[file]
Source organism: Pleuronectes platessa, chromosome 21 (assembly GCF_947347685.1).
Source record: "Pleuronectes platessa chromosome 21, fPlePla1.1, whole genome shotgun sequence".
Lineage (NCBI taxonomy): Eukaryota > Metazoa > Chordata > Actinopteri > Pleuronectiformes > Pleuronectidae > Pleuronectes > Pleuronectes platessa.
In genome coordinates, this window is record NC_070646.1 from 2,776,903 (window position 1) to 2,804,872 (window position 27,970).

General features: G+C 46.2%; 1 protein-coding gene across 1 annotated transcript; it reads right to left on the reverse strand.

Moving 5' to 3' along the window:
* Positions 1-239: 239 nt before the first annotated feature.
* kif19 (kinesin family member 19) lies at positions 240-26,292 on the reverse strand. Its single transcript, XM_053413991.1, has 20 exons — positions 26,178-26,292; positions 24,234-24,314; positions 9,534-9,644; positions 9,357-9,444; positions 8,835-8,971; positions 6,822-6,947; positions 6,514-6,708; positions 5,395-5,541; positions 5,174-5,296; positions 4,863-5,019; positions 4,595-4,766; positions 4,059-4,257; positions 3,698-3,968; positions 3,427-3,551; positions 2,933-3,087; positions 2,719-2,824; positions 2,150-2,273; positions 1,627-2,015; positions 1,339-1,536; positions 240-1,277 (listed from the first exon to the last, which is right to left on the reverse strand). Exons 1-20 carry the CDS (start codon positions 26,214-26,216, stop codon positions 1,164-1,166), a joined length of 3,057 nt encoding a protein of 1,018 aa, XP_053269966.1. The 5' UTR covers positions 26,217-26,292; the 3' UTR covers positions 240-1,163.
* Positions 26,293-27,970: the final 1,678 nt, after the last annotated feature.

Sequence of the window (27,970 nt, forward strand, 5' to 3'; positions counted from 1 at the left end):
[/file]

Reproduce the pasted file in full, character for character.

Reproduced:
Source organism: Pleuronectes platessa, chromosome 21 (assembly GCF_947347685.1).
Source record: "Pleuronectes platessa chromosome 21, fPlePla1.1, whole genome shotgun sequence".
Lineage (NCBI taxonomy): Eukaryota > Metazoa > Chordata > Actinopteri > Pleuronectiformes > Pleuronectidae > Pleuronectes > Pleuronectes platessa.
In genome coordinates, this window is record NC_070646.1 from 2,776,903 (window position 1) to 2,804,872 (window position 27,970).

General features: G+C 46.2%; 1 protein-coding gene across 1 annotated transcript; it reads right to left on the reverse strand.

Moving 5' to 3' along the window:
* Positions 1-239: 239 nt before the first annotated feature.
* kif19 (kinesin family member 19) lies at positions 240-26,292 on the reverse strand. Its single transcript, XM_053413991.1, has 20 exons — positions 26,178-26,292; positions 24,234-24,314; positions 9,534-9,644; positions 9,357-9,444; positions 8,835-8,971; positions 6,822-6,947; positions 6,514-6,708; positions 5,395-5,541; positions 5,174-5,296; positions 4,863-5,019; positions 4,595-4,766; positions 4,059-4,257; positions 3,698-3,968; positions 3,427-3,551; positions 2,933-3,087; positions 2,719-2,824; positions 2,150-2,273; positions 1,627-2,015; positions 1,339-1,536; positions 240-1,277 (listed from the first exon to the last, which is right to left on the reverse strand). Exons 1-20 carry the CDS (start codon positions 26,214-26,216, stop codon positions 1,164-1,166), a joined length of 3,057 nt encoding a protein of 1,018 aa, XP_053269966.1. The 5' UTR covers positions 26,217-26,292; the 3' UTR covers positions 240-1,163.
* Positions 26,293-27,970: the final 1,678 nt, after the last annotated feature.

Sequence of the window (27,970 nt, forward strand, 5' to 3'; positions counted from 1 at the left end):